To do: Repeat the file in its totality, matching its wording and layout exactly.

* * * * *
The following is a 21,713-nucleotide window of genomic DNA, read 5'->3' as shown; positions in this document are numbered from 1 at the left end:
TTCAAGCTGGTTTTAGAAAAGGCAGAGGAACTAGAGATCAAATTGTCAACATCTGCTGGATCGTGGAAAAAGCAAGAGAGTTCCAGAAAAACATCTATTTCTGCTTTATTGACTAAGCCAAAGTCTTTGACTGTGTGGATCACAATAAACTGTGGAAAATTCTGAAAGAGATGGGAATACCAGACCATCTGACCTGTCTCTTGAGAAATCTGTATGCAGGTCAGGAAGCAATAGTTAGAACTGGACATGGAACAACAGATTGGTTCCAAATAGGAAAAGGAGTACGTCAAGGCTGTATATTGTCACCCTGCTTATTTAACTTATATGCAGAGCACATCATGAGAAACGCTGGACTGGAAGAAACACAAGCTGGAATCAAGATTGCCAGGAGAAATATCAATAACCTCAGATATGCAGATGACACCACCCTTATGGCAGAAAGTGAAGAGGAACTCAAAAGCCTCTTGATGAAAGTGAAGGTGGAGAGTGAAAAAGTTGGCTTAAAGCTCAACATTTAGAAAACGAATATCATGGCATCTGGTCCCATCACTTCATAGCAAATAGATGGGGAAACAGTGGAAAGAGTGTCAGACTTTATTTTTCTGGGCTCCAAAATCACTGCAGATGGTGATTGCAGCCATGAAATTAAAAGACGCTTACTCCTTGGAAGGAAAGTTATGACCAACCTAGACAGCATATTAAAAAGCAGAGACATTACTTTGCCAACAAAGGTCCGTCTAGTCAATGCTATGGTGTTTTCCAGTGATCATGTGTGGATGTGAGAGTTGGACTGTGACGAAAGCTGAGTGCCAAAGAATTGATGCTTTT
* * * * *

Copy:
The following is a 21,713-nucleotide window of genomic DNA, read 5'->3' as shown; positions in this document are numbered from 1 at the left end:
TTCAAGCTGGTTTTAGAAAAGGCAGAGGAACTAGAGATCAAATTGTCAACATCTGCTGGATCGTGGAAAAAGCAAGAGAGTTCCAGAAAAACATCTATTTCTGCTTTATTGACTAAGCCAAAGTCTTTGACTGTGTGGATCACAATAAACTGTGGAAAATTCTGAAAGAGATGGGAATACCAGACCATCTGACCTGTCTCTTGAGAAATCTGTATGCAGGTCAGGAAGCAATAGTTAGAACTGGACATGGAACAACAGATTGGTTCCAAATAGGAAAAGGAGTACGTCAAGGCTGTATATTGTCACCCTGCTTATTTAACTTATATGCAGAGCACATCATGAGAAACGCTGGACTGGAAGAAACACAAGCTGGAATCAAGATTGCCAGGAGAAATATCAATAACCTCAGATATGCAGATGACACCACCCTTATGGCAGAAAGTGAAGAGGAACTCAAAAGCCTCTTGATGAAAGTGAAGGTGGAGAGTGAAAAAGTTGGCTTAAAGCTCAACATTTAGAAAACGAATATCATGGCATCTGGTCCCATCACTTCATAGCAAATAGATGGGGAAACAGTGGAAAGAGTGTCAGACTTTATTTTTCTGGGCTCCAAAATCACTGCAGATGGTGATTGCAGCCATGAAATTAAAAGACGCTTACTCCTTGGAAGGAAAGTTATGACCAACCTAGACAGCATATTAAAAAGCAGAGACATTACTTTGCCAACAAAGGTCCGTCTAGTCAATGCTATGGTGTTTTCCAGTGATCATGTGTGGATGTGAGAGTTGGACTGTGACGAAAGCTGAGTGCCAAAGAATTGATGCTTTT